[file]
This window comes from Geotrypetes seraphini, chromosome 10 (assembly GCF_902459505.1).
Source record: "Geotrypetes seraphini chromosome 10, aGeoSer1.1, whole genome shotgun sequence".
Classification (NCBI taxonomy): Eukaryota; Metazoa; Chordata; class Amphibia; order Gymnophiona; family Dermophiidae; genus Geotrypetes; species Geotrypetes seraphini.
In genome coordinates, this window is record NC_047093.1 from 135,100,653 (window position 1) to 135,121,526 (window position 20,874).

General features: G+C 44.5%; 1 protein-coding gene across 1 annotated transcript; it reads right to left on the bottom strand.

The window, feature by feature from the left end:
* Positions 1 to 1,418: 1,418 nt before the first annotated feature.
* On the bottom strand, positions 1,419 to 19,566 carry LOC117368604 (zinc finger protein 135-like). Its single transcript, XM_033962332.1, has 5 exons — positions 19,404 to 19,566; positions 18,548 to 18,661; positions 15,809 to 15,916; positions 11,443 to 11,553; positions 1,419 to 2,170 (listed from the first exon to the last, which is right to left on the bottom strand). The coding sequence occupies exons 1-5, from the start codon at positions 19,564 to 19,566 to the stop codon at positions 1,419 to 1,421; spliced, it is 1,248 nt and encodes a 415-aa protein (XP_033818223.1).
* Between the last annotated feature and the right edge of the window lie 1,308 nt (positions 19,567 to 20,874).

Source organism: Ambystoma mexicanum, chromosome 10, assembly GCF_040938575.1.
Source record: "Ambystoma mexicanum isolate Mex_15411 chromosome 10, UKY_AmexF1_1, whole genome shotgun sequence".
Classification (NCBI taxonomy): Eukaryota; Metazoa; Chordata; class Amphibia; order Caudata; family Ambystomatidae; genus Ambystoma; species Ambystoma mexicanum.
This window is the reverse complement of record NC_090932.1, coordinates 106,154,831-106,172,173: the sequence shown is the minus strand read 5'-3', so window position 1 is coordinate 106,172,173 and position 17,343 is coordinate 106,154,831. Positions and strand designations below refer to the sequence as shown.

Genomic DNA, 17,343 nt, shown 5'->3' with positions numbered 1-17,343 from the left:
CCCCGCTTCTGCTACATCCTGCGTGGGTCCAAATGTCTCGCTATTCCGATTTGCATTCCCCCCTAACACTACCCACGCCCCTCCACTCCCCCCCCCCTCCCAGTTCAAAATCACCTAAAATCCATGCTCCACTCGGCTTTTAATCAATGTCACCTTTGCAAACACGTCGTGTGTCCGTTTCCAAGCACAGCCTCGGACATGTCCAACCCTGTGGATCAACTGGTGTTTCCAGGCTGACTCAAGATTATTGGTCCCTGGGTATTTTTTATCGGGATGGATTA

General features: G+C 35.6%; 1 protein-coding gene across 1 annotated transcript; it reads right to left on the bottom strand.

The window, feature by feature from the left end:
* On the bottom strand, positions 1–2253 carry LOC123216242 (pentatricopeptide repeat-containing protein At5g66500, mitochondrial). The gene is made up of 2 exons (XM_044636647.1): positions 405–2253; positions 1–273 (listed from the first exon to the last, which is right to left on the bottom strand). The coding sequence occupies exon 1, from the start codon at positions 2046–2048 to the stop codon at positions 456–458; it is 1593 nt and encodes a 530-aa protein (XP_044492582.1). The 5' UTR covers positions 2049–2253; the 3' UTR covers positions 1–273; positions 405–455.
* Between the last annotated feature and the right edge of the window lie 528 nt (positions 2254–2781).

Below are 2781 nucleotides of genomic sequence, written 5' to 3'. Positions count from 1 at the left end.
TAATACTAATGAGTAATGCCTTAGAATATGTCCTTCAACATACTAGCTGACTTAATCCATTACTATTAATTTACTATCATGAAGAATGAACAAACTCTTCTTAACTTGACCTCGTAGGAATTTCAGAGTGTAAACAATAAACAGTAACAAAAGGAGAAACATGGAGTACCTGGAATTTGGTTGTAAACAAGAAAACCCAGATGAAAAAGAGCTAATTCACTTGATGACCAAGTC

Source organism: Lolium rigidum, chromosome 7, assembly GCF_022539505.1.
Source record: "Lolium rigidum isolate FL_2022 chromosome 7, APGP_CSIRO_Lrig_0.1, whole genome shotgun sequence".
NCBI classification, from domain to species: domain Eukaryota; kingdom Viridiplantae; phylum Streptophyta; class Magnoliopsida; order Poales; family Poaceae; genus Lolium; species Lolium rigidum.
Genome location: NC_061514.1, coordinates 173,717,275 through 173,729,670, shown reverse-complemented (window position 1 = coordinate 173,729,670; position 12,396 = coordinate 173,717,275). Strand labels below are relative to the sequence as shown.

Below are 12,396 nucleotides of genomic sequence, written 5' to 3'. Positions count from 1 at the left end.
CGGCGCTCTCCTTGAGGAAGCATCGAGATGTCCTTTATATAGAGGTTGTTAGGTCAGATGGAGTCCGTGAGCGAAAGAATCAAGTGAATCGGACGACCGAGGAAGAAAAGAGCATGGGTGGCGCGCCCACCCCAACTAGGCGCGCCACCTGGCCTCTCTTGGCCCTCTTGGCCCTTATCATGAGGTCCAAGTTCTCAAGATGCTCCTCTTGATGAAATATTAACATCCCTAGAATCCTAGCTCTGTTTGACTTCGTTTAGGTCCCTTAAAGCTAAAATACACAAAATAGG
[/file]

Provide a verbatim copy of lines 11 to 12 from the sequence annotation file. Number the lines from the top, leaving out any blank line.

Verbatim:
Source record: "Ambystoma mexicanum isolate Mex_15411 chromosome 10, UKY_AmexF1_1, whole genome shotgun sequence".
Classification (NCBI taxonomy): Eukaryota; Metazoa; Chordata; class Amphibia; order Caudata; family Ambystomatidae; genus Ambystoma; species Ambystoma mexicanum.